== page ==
This one had a good style of writing I hadn't seen in the form of a novel ever before."I know this because Tyler knows this". This line repeats through the novel, an enigma that is finally revealed and understood at the climax. You think that the unnamed narrator is merely a disciple of Tyler Durden, however the truth is far more compelling, pushing "fluid identity" as a concept into new territory, it's the first time I've seen this concept outside of a sociology thesis work. The way Chuck (the author of this work) uses the concept, gives hope that more writers will explore male identity at least as deeply or even deeper in modern literature than Chuck does.It's the kind of book you read after seeing the movie. Let's face it, most people wouldn't have known this book exists were it not for the Fight Club movie that was made in the late 90s. But the book and the movie each have their similarities and differences. Each format of the story is great, it's not like they horribly mangled the core elements of the story for the adaptation we're familiar with, however the movie gives more dialogue to Brad Pitt's Tyler Durden than Tyler Durden gets in the book. Why is Tyler Durden so distant and enigmatic in the book? The ending shows why Tyler Durden is away so often, which was done well by the movie, yet the movie puts a different twist on the climax which is done a lot more strangely in the book.But enough about the damn movie adaptation. How does the book measure up?The book is a good one, and the style of writing, as I have mentioned, does dialogue mixed with narration very well. The mood of the book is a dark, cynical humor which makes the nihilistic worldview of the characters easier to swallow, if you laugh in the face of death he's not as scary, it seems.There's a lot of philosophy hidden in the book which is done in a non-preachy manner, and Chuck is effective at giving the reader (and a new generation of men who are confused about what it means to be male, white, and American in today's society) a sort of wake up call that has, in my experience, influenced my generation's identity more than any other story I know of. It's one of those "young man" books, in that it gives a voice to a "generation raised by women", but older men will love this too if they're subversive in their politics.I guess it won't be put in the literary canon any time soon, but that doesn't mean it shouldn't be classed as literature. It certainly gives its main points more effectively and more subtly than many literary offerings I have read do. Pop Fiction isn't Pulp Fiction, it's another beast entirely, and I think if we let it run free instead of cage it in a zoo to be looked at by critics, we should see some interesting books by the time I'm in my thirties.Think of it as a Bible for people who may not exactly believe in God, but are looking for a philosophy that helps them through their daily lives. It's certainly empowering to men, and not in a way that devalues women either. A good read, and certainly a dangerous one.[Emo kids take note: read this and you'll find that you have better things to cry about than broken iPods]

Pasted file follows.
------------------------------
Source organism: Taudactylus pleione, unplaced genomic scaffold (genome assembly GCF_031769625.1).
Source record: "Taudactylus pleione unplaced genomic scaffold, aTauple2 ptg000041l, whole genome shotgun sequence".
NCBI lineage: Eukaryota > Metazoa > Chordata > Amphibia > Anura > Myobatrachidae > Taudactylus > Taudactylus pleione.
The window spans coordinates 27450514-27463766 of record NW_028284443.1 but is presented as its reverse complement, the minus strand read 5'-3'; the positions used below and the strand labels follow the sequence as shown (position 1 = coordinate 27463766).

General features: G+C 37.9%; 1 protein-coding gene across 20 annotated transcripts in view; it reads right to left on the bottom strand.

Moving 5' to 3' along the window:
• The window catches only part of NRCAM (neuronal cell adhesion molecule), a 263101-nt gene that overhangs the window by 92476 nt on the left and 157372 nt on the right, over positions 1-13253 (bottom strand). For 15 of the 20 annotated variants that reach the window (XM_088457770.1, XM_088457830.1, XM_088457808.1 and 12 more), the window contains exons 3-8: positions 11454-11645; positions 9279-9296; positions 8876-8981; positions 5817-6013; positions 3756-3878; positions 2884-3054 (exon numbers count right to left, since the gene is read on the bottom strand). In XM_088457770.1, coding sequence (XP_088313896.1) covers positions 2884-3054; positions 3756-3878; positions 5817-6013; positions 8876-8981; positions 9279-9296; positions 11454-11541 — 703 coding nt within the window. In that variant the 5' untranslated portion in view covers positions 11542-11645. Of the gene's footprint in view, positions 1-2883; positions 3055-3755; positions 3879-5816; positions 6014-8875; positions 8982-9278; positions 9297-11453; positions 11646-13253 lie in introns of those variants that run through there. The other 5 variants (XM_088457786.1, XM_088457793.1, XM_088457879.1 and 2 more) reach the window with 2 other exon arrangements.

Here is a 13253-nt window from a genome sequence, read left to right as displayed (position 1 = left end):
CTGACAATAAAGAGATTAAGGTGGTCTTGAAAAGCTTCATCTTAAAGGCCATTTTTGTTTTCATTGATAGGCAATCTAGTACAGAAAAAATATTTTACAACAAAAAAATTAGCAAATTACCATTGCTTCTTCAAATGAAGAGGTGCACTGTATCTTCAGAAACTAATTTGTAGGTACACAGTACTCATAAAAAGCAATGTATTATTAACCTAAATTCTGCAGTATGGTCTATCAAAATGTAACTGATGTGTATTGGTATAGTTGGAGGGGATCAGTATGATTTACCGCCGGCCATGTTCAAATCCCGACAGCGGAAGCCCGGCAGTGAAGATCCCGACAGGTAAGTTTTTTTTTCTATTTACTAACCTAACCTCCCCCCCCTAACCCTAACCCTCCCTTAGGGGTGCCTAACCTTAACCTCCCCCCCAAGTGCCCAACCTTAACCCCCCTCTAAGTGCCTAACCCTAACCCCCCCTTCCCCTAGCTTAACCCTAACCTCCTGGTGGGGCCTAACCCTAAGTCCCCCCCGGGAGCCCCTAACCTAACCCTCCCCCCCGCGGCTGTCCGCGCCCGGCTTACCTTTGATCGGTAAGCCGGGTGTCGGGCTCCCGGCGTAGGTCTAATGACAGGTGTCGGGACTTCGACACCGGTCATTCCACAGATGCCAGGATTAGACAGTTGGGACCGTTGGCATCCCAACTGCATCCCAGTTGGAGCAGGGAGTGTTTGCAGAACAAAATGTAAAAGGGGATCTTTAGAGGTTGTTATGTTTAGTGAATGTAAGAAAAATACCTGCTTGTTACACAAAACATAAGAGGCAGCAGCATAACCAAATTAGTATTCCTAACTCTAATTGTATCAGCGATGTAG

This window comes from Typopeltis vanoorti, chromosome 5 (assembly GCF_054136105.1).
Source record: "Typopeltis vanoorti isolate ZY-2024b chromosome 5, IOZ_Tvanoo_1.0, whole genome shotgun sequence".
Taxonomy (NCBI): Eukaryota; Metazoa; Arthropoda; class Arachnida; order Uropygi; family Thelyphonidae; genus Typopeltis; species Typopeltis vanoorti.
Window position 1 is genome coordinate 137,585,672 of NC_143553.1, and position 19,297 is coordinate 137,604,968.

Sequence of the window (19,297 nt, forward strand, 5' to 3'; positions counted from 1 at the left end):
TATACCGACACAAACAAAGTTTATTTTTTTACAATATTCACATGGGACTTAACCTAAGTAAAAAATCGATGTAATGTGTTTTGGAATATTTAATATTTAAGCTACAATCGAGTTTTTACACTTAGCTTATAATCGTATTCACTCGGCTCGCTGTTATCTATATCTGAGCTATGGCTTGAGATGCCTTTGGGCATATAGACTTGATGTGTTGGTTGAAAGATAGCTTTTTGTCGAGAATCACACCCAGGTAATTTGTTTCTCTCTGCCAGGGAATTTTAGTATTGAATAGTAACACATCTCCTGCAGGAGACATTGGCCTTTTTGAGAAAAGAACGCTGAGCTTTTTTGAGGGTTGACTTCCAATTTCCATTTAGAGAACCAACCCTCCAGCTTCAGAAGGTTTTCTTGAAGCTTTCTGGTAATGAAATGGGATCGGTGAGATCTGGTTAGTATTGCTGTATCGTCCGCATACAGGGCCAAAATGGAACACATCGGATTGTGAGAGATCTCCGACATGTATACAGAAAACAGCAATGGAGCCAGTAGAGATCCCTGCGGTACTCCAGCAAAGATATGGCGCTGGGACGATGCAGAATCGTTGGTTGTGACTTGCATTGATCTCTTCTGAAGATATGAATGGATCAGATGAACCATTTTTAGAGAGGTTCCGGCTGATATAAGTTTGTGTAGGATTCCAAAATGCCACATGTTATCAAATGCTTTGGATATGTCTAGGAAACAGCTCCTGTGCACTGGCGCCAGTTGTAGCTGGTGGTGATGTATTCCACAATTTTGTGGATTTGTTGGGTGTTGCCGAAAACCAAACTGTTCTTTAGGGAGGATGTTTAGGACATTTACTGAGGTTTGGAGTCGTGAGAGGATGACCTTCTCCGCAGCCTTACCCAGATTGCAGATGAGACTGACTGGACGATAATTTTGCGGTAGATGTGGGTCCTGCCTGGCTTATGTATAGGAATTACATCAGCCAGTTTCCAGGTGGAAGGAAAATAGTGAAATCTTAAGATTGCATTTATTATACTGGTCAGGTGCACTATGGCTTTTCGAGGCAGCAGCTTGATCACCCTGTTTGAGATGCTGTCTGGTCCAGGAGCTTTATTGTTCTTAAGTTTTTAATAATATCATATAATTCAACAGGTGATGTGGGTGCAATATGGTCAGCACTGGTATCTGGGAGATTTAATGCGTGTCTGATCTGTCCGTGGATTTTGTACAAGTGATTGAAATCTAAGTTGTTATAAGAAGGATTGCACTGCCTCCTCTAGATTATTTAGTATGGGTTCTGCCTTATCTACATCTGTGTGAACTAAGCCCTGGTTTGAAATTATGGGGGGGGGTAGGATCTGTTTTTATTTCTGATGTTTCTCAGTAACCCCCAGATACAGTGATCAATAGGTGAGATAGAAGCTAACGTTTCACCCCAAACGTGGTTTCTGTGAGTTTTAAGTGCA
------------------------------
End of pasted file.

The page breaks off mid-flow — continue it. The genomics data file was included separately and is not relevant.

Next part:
worldsedge on LibraryThing 29 days ago
An author who creates memorable and off-beat characters and then writes a ridiculous story-line. Odd how it was like the movie, yet different enough to keep me involved even when I knew the "gimmick."
misslilpaw on LibraryThing 29 days ago